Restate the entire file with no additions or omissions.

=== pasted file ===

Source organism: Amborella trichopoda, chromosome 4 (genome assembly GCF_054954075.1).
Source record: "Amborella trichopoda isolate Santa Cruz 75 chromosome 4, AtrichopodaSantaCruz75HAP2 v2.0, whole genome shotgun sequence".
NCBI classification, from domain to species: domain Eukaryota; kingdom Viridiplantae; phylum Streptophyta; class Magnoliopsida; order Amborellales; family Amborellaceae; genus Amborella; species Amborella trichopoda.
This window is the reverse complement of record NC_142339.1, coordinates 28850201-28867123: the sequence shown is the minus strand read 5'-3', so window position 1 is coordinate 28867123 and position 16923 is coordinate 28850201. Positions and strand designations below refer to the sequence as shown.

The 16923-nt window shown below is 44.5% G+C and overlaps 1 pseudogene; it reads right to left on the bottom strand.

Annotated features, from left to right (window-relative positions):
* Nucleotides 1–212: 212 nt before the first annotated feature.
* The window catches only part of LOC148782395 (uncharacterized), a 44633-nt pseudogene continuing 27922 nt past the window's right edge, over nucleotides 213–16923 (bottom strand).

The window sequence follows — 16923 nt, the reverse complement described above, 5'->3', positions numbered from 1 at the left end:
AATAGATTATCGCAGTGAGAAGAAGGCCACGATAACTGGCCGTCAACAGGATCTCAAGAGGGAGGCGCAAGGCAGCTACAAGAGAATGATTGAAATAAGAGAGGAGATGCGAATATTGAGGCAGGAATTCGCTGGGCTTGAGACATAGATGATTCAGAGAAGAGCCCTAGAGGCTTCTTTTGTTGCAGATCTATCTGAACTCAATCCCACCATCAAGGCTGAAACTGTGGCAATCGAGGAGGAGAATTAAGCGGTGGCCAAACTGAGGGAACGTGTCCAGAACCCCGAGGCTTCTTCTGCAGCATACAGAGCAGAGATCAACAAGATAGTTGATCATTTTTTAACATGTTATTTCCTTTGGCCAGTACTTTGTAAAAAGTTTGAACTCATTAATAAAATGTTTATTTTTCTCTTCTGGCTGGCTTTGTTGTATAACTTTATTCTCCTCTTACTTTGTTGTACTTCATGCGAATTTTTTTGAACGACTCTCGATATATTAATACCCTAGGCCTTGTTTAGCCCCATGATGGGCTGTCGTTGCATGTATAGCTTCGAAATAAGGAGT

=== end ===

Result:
Source organism: Amborella trichopoda, chromosome 4 (genome assembly GCF_054954075.1).
Source record: "Amborella trichopoda isolate Santa Cruz 75 chromosome 4, AtrichopodaSantaCruz75HAP2 v2.0, whole genome shotgun sequence".
NCBI classification, from domain to species: domain Eukaryota; kingdom Viridiplantae; phylum Streptophyta; class Magnoliopsida; order Amborellales; family Amborellaceae; genus Amborella; species Amborella trichopoda.
This window is the reverse complement of record NC_142339.1, coordinates 28850201-28867123: the sequence shown is the minus strand read 5'-3', so window position 1 is coordinate 28867123 and position 16923 is coordinate 28850201. Positions and strand designations below refer to the sequence as shown.

The 16923-nt window shown below is 44.5% G+C and overlaps 1 pseudogene; it reads right to left on the bottom strand.

Annotated features, from left to right (window-relative positions):
* Nucleotides 1–212: 212 nt before the first annotated feature.
* The window catches only part of LOC148782395 (uncharacterized), a 44633-nt pseudogene continuing 27922 nt past the window's right edge, over nucleotides 213–16923 (bottom strand).

The window sequence follows — 16923 nt, the reverse complement described above, 5'->3', positions numbered from 1 at the left end:
AATAGATTATCGCAGTGAGAAGAAGGCCACGATAACTGGCCGTCAACAGGATCTCAAGAGGGAGGCGCAAGGCAGCTACAAGAGAATGATTGAAATAAGAGAGGAGATGCGAATATTGAGGCAGGAATTCGCTGGGCTTGAGACATAGATGATTCAGAGAAGAGCCCTAGAGGCTTCTTTTGTTGCAGATCTATCTGAACTCAATCCCACCATCAAGGCTGAAACTGTGGCAATCGAGGAGGAGAATTAAGCGGTGGCCAAACTGAGGGAACGTGTCCAGAACCCCGAGGCTTCTTCTGCAGCATACAGAGCAGAGATCAACAAGATAGTTGATCATTTTTTAACATGTTATTTCCTTTGGCCAGTACTTTGTAAAAAGTTTGAACTCATTAATAAAATGTTTATTTTTCTCTTCTGGCTGGCTTTGTTGTATAACTTTATTCTCCTCTTACTTTGTTGTACTTCATGCGAATTTTTTTGAACGACTCTCGATATATTAATACCCTAGGCCTTGTTTAGCCCCATGATGGGCTGTCGTTGCATGTATAGCTTCGAAATAAGGAGT